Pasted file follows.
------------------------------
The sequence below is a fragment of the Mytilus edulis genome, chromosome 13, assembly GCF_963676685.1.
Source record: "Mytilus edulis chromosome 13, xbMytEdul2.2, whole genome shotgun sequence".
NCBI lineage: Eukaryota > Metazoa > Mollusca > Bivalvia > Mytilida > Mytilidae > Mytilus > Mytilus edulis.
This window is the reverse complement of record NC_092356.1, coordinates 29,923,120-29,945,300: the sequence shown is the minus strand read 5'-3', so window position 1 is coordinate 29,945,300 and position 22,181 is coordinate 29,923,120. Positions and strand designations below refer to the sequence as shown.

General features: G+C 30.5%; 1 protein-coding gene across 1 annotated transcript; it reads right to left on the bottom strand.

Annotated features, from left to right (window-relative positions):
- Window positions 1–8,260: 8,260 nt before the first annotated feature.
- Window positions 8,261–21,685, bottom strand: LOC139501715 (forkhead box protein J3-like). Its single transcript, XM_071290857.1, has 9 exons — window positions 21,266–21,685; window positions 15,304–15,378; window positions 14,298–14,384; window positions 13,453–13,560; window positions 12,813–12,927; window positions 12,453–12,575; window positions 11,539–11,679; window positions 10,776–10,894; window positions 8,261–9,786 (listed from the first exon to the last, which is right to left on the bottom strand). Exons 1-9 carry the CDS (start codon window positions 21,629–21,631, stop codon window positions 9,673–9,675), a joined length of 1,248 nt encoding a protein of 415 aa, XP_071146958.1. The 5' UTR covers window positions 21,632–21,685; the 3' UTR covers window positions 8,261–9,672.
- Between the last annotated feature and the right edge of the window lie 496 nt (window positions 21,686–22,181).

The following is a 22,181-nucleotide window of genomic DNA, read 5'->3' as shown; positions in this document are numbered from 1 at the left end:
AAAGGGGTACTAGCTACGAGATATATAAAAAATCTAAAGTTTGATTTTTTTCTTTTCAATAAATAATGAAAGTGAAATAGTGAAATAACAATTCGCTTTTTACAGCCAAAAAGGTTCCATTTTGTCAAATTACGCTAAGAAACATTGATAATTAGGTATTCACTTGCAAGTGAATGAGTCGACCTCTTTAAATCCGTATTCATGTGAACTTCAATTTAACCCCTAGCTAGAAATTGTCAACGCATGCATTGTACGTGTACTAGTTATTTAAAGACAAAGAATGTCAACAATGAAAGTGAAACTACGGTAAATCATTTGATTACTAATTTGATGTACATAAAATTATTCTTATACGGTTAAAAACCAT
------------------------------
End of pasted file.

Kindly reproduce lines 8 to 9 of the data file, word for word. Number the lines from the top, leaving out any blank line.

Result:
- Window positions 8,261–21,685, bottom strand: LOC139501715 (forkhead box protein J3-like). Its single transcript, XM_071290857.1, has 9 exons — window positions 21,266–21,685; window positions 15,304–15,378; window positions 14,298–14,384; window positions 13,453–13,560; window positions 12,813–12,927; window positions 12,453–12,575; window positions 11,539–11,679; window positions 10,776–10,894; window positions 8,261–9,786 (listed from the first exon to the last, which is right to left on the bottom strand). Exons 1-9 carry the CDS (start codon window positions 21,629–21,631, stop codon window positions 9,673–9,675), a joined length of 1,248 nt encoding a protein of 415 aa, XP_071146958.1. The 5' UTR covers window positions 21,632–21,685; the 3' UTR covers window positions 8,261–9,672.
- Between the last annotated feature and the right edge of the window lie 496 nt (window positions 21,686–22,181).